So let us count some of the ‘other’ benefits of exercise. First, regular exercise raises the ‘metabolic’ rate (how fast the body works) so that the body generally burns up more calories but this effect is limited. In food terms, for an average person it is just about equal to the calories present in two ‘chappatis’.

Exercise improves the function of the heart, and even in patients with heart artery blockages, it stimulates increase flow of blood to the heart muscle through what are known as ‘collaterals’. These are small arteries that develop through exercise to supply parts of the heart muscle that have lost their primary source of blood supply.

Besides the effect on the heart, exercise also increases flow of blood to all parts of the body and there is definite evidence that it can help with that bane of masculinity known as ‘erectile dysfunction’ or loss of male potency. Exercise also improves blood flow to the brain and delays or possibly even prevents the onset of many mental changes seen in old age. And indeed, regular exercise improves our ‘mood’ and makes us feel better!

Also, exercise seems to be one of few ways we have to increase the amount of good cholesterol in the blood. And it does seem that exercise can delay the onset of diabetes and high blood pressure and once diabetes and high blood pressure develop, exercise does help in controlling both of these problems better than medicines alone.

Regular exercise also strengthens muscles and bones and decreases the risk of serious fractures as we get older. Evidence that exercise decreases the risk of certain types of cancers like those of the large intestine and the breast exists but is difficult to prove directly.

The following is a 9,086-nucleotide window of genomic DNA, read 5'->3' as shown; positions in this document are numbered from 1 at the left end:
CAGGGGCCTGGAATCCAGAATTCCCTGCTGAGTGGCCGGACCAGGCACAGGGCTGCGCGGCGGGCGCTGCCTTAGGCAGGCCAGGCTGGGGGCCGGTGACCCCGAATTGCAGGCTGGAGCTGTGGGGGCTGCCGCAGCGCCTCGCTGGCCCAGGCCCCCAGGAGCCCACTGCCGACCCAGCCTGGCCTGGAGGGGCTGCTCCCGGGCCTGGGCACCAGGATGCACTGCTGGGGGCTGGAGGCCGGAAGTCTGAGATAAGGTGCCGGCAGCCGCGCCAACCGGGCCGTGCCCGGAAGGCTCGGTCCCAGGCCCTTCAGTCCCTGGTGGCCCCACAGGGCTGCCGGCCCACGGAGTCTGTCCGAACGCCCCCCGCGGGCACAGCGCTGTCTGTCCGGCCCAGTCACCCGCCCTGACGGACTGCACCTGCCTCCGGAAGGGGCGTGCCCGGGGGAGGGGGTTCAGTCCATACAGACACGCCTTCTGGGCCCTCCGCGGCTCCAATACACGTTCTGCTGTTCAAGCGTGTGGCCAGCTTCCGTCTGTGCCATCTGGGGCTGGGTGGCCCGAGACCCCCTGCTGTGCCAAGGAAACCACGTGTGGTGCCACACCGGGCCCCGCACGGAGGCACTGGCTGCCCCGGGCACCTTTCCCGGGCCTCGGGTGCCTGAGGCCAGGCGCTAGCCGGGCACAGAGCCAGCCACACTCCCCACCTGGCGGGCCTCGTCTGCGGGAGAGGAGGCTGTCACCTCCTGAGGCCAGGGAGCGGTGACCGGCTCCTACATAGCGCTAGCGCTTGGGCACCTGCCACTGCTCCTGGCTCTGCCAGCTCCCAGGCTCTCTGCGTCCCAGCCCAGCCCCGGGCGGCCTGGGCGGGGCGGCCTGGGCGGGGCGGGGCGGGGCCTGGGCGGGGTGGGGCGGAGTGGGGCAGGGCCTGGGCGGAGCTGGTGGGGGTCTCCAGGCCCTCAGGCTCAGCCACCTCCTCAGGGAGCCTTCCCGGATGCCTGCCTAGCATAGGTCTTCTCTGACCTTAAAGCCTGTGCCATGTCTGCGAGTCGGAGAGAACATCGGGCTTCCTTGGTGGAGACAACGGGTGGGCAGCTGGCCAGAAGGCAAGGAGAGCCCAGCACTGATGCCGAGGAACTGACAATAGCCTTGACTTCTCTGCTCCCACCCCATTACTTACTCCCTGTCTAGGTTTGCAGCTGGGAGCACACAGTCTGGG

From a general perspective, regular exercise is definitely associated with a longer and a healthier life. Having sort of established that exercise is good for you, the question then is, are there any down sides? Indeed there are. First and most importantly people in their forties or more that have never exercised for many years have to be careful.

So if you are in your forties, slightly overweight and haven’t played any sport regularly, but now you want to live better and longer, go see a doctor first. Get your sugar and cholesterol levels checked and if you have any risk factors for heart disease get a stress test so that you don’t have a major heart attack while running on a treadmill. Equally important is a plan about an appropriate diet and other life style modifications.

Benefits of exercise are equally applicable to regular physical activity like walking. Medical information suggests that a brisk walk for perhaps around 30 minutes every day provides the same overall health benefits as some of the more strenuous types of exercise performed in a gym.

It is also important to remember that ‘strenuous’ exercise can take a toll on your joints. You might have been a good tennis player when you were 20 years old, but that was 20 years ago. Be nice to your knees so that if you live longer you don’t need painful surgery to get artificial knee joints to make your longer life more comfortable.

And yes, as a medical ‘wit’ once said, if you exercise regularly, you will live longer for exactly the amount of time you spend exercising. Also if you live long enough you might find that your spouse, your siblings and your best friends are all gone. And all you can do is think about them and miss them every time you go for a nice long walk.

Run for your life!